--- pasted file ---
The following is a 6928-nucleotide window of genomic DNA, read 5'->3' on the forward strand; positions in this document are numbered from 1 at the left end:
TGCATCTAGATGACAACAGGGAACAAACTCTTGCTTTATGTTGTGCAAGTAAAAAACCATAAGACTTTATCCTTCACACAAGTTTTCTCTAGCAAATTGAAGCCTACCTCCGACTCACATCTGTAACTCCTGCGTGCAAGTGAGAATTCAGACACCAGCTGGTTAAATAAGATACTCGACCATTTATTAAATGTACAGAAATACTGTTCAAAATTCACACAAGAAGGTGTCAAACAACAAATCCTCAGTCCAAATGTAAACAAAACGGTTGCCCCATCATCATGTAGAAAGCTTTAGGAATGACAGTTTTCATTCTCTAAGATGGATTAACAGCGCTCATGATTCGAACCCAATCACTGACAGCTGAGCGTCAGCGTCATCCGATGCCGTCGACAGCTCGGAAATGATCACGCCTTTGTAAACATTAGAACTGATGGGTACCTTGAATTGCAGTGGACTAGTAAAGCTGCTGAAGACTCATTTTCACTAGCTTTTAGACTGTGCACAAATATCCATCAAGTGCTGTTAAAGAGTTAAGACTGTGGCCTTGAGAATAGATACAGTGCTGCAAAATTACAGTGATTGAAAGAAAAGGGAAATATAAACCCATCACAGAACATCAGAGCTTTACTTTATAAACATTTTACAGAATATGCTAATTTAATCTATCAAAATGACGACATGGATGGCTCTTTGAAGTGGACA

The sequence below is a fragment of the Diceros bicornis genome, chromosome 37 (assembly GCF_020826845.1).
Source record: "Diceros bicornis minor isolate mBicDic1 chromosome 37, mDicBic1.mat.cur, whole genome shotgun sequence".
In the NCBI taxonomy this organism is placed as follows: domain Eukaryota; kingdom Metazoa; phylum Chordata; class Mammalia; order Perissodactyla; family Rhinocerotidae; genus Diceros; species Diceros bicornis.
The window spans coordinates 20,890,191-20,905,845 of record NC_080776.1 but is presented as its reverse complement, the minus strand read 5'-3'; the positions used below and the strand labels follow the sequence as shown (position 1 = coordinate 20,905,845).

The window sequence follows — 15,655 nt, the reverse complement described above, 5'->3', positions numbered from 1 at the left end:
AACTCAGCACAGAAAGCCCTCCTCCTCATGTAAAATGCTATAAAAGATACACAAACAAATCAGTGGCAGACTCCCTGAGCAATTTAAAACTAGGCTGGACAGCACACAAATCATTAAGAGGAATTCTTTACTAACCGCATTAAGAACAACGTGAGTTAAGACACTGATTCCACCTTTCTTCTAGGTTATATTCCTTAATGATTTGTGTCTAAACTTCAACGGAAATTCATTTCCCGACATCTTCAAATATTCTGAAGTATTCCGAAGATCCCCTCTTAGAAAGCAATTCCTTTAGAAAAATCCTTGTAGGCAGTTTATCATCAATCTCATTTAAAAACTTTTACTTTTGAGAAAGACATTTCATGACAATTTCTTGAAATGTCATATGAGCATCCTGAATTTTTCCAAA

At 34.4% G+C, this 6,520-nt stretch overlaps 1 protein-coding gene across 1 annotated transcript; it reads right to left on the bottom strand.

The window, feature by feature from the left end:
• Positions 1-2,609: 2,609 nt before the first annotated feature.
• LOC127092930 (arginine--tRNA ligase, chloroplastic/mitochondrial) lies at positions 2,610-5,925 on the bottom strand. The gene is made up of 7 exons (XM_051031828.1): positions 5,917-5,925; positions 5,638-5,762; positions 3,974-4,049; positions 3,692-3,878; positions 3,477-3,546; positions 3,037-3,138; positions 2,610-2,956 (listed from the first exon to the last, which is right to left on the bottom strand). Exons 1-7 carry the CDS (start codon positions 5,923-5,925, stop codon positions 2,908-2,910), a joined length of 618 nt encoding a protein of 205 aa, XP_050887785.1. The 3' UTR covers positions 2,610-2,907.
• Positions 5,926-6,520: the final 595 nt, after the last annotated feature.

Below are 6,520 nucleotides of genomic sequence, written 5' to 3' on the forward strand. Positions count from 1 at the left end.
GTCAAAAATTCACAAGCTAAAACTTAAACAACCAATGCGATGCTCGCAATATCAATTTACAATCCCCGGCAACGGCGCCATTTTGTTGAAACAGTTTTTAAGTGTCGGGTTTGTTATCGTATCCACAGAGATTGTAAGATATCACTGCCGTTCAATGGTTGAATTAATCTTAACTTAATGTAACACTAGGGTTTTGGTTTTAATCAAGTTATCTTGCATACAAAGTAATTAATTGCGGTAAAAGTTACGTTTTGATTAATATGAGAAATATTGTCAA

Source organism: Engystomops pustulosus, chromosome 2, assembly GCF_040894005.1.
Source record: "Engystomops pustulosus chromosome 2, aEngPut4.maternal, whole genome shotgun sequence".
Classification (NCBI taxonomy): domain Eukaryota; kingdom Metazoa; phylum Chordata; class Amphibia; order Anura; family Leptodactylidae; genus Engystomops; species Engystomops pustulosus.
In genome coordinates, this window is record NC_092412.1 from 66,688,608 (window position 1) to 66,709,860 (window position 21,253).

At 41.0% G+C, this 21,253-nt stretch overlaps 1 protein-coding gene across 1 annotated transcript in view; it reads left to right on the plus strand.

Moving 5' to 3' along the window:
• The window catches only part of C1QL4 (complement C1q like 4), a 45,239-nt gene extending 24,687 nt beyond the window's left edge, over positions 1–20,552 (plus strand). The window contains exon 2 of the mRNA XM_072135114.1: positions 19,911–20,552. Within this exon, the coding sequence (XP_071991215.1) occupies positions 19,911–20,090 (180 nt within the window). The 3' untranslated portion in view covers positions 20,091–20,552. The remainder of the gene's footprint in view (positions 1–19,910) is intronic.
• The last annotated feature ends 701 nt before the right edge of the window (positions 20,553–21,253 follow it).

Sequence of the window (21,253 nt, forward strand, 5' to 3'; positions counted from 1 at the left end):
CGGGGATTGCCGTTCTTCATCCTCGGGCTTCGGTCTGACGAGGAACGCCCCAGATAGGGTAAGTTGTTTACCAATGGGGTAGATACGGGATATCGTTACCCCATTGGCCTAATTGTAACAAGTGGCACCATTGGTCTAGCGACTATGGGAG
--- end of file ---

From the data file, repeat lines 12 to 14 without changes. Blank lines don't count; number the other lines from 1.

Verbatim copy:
• LOC127092930 (arginine--tRNA ligase, chloroplastic/mitochondrial) lies at positions 2,610-5,925 on the bottom strand. The gene is made up of 7 exons (XM_051031828.1): positions 5,917-5,925; positions 5,638-5,762; positions 3,974-4,049; positions 3,692-3,878; positions 3,477-3,546; positions 3,037-3,138; positions 2,610-2,956 (listed from the first exon to the last, which is right to left on the bottom strand). Exons 1-7 carry the CDS (start codon positions 5,923-5,925, stop codon positions 2,908-2,910), a joined length of 618 nt encoding a protein of 205 aa, XP_050887785.1. The 3' UTR covers positions 2,610-2,907.
• Positions 5,926-6,520: the final 595 nt, after the last annotated feature.

Below are 6,520 nucleotides of genomic sequence, written 5' to 3' on the forward strand. Positions count from 1 at the left end.